The National Guard Border Fix

The August 1 deployment of 1200 National Guard troops to the U.S.-Mexican border further ignites skepticism about the Obama administration's stated claim that there would be a shift away from militarization in the U.S. anti-narcotic strategy. While in March Washington stressed that new strategies were needed to fight drug trafficking, which would include expanding our border focus beyond interdiction of contraband to include "building stronger communities," troops are lining up on the U.S.-Mexican border once again, and U.S. aid under the Merida Initiative continues to flow to Mexico for seemingly the same-old militarized approach.

Juanita Darling

In a deployment that reinforces the administration’s militarization and interdiction anti-narcotics strategy, despite stated U.S. commitments to change this strategy, National Guard units from southwestern states have been called up and are being trained to provide backup support to the Border Patrol along the U.S.-Mexican border. Homeland Security’s rationale for the call-up is that additional military presence will allow Border Patrol agents to more effectively pursue drug and arms smugglers. A bill President Obama signed in August provides funding for 1,500 new Border Patrol agents to replace the Guard units within a year. The second National Guard deployment to the border in two years mirrors Mexico’s own U.S.-backed military effort to fight drug traffickers. The United States has supported Mexico’s strategy with an estimated $1.3 billion in law enforcement and military aid, including three Blackhawk and five Bell helicopters.

Like previous U.S.-backed anti-narcotics strategies, such as Plan Colombia, the agreement has focused on interdiction in drug-producing and transit countries, with an emphasis on arming police and bringing in troops in those countries to fight drug traffickers.

Yet, both Mexican and U.S. officials have acknowledged that under this military approach, drug trafficking persists, and violence related to the illicit drug trade has dramatically increased. This is underscored by the 28,000 drug-related deaths in Mexico since Mexican president Felipe Calderon took office in late 2006. The State Department seems to realize that militarization alone cannot effectively combat the multiple problems associated with trafficking. Roberta S. Jacobson, deputy assistant secretary of Western Hemisphere Affairs, recently told a House subcommittee that the U.S. administration was moving toward a new strategy of supporting “stronger democratic institutions in Mexico . . . expanding our border focus beyond interdiction of contraband to include facilitation of legitimate trade and travel, and [cooperating] in building stronger communities.”

According to U.S. officials, one aspect of the “new strategy” is the creation of a ”twenty-first-century border” that can “stop the flow of drugs and human trafficking to the north, and guns and cash to the south,” said Jacobson. Attributes include interior check points and modern technology, but not troops.

Other aspects of the new strategy include “reforms to sustain rule of law and respect for human rights” and “build[ing] strong and resilient communities.”

However, U.S. State Department travel warnings issued in July about the violence in Mexico specifically approve of Mexico’s “extensive effort to combat drug-trafficking organizations” and military troop deployment in relation to increased violence. And the lion’s share of the $331 million in aid the United States has agreed to provide for Mexico in 2011— $300 million — has been classified as “Foreign Military Financing” and “International Narcotics Control and Law Enforcement.”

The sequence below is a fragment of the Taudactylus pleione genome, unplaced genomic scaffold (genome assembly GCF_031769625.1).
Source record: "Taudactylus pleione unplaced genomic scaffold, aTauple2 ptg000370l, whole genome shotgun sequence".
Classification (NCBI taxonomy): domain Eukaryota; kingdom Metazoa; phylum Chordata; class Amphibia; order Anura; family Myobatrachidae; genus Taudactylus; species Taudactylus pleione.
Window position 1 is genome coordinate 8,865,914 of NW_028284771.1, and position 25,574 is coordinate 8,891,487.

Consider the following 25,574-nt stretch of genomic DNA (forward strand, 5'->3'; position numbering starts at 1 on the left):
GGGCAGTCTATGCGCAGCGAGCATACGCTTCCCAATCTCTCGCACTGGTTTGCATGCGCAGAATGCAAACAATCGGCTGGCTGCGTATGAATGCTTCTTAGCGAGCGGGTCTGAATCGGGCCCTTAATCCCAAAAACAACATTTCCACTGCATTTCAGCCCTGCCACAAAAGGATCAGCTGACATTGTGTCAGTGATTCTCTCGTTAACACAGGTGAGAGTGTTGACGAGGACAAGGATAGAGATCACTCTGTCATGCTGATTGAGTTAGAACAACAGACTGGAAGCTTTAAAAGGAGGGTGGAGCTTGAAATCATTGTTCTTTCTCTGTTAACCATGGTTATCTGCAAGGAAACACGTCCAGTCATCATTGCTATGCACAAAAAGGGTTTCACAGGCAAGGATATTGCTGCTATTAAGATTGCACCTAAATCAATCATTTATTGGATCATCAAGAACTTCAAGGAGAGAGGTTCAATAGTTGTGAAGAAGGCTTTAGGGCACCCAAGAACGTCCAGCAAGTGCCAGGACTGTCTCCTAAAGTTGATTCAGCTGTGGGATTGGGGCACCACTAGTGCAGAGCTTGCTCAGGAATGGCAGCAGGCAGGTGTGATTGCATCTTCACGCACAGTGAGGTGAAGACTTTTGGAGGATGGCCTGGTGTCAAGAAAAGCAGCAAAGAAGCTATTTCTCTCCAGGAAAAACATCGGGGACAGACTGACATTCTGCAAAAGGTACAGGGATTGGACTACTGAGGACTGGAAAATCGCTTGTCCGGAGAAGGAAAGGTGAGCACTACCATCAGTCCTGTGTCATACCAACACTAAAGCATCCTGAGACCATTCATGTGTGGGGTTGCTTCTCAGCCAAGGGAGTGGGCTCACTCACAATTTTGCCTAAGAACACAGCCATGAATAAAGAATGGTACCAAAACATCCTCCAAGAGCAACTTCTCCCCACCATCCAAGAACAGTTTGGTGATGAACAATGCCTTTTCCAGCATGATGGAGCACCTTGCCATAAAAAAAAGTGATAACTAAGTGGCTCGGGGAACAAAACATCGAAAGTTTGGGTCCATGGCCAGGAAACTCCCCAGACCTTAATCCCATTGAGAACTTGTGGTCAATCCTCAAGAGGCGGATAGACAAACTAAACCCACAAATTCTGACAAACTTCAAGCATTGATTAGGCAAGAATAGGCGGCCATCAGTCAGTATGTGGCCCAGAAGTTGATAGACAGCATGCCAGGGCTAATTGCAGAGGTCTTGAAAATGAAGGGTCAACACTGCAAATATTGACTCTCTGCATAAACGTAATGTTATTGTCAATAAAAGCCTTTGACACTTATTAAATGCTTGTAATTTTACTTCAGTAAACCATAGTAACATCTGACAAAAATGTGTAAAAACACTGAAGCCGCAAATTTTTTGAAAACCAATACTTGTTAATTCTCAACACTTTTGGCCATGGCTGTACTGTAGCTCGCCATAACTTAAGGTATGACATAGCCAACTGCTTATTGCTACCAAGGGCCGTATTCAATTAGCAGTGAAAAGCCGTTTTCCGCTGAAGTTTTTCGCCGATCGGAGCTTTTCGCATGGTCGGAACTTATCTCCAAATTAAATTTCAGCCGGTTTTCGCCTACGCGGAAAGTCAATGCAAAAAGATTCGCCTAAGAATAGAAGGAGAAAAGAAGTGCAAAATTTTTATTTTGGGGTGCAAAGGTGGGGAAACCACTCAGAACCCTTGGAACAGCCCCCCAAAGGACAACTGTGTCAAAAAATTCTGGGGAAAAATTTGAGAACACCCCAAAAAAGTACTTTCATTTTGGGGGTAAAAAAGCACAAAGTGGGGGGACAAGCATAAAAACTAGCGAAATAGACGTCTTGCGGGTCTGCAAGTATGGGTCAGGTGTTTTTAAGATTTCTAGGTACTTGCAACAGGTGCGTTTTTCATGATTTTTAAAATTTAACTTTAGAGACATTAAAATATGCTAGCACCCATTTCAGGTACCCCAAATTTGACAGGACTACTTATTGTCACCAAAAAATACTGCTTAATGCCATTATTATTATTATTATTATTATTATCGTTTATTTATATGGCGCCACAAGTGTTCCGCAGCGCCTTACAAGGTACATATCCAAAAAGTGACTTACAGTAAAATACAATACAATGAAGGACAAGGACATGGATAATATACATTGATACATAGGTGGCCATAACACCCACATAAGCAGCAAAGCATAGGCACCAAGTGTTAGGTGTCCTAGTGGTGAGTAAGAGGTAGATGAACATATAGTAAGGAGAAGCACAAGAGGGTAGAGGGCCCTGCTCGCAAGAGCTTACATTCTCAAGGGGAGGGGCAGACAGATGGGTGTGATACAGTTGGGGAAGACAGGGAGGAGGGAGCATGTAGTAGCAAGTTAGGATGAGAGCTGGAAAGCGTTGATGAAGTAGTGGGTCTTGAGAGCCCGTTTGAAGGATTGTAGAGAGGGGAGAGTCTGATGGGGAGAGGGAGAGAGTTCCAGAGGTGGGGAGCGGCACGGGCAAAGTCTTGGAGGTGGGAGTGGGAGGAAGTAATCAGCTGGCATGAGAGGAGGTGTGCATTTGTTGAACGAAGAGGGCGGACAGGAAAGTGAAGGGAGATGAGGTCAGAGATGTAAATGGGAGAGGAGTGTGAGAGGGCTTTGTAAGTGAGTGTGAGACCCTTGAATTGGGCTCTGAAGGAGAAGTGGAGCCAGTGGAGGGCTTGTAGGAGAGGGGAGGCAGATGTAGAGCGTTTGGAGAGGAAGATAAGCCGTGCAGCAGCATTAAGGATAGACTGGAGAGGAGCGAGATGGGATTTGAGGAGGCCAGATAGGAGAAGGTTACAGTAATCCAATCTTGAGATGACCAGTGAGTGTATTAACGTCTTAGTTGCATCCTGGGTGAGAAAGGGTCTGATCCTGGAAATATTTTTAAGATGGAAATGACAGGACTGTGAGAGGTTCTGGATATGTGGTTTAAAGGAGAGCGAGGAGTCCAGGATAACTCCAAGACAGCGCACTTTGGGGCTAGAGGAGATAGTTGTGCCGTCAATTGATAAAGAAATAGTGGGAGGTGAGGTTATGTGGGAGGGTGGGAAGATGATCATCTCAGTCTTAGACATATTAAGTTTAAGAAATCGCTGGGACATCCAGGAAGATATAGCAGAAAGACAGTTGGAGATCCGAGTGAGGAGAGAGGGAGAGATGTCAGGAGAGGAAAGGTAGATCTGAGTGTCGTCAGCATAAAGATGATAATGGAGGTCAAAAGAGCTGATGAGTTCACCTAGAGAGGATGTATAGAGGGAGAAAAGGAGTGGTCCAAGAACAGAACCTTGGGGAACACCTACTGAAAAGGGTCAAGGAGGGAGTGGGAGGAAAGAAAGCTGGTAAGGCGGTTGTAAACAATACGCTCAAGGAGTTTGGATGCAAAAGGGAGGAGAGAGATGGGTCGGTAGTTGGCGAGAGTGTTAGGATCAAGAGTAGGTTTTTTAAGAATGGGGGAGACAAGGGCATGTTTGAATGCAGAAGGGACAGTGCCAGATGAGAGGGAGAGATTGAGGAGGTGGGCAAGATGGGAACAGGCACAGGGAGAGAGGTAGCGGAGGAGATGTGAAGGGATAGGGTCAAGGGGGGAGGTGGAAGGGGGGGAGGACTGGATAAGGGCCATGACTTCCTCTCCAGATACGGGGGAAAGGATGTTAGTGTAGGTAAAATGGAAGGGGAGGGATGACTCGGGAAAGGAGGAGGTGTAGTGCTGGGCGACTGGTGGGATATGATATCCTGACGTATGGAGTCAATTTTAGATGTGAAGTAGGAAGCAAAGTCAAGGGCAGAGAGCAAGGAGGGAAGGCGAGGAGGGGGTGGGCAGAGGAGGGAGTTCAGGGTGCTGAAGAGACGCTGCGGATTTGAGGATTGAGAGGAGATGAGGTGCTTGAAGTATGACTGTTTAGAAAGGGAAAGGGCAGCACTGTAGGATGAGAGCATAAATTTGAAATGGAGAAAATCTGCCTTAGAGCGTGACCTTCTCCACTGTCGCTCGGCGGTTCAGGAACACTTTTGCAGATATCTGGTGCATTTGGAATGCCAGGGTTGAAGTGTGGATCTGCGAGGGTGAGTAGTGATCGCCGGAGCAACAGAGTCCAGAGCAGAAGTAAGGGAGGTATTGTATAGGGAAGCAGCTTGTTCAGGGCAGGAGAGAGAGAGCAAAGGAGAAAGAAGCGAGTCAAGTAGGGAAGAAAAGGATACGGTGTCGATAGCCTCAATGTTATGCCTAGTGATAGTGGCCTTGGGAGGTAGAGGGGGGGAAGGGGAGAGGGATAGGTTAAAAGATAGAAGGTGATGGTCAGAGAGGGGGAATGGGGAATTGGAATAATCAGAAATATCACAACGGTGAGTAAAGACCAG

The deployment of 1200 National Guard troops announced by President Obama in May gives further mixed signals to whether the U.S. administration is genuine in the stated shift of its anti-narcotic strategy. According to a joint follow-up statement by the Departments of Homeland Security and Defense, the troops would be sent to all four states on the Mexican border for one year starting on August 1, until new Border Patrol guards can be recruited and trained.

The National Guard “will serve in law enforcement support roles consistent with the Administration's view that border security is a law enforcement challenge,” Gen. Craig McKinley, chief of the National Guard Bureau said in a prepared statement. This year’s contingent is about one-fifth the size of the 2006-2008 National Guard deployment.

Previously National Guard troops participated in flare truck operations to illuminate the desert night and prevent unauthorized crossings; controlling cameras and other visual equipment to monitor the border; and simple foot patrols to show their presence. They have not been involved in direct law enforcement.

But there is considerable disagreement over whether the “new strategy” is all that new. “Proposals to deploy the National Guard are ill-conceived and motivated by electoral politics rather than border realities,” a dozen organizations representing border communities wrote to President Obama in May. “We consider the deployment of the National Guard an affront to border communities and oppose the militarization of our region.” As cartel-related violence rises in Mexico, and the demand for illicit drugs remains high in the United States — and as the U.S. drug war is increasingly conflated with U.S. immigration policy — we are clearly a long way from a quick fix along the border.

Juanita Darling is a NACLA Research Associate.

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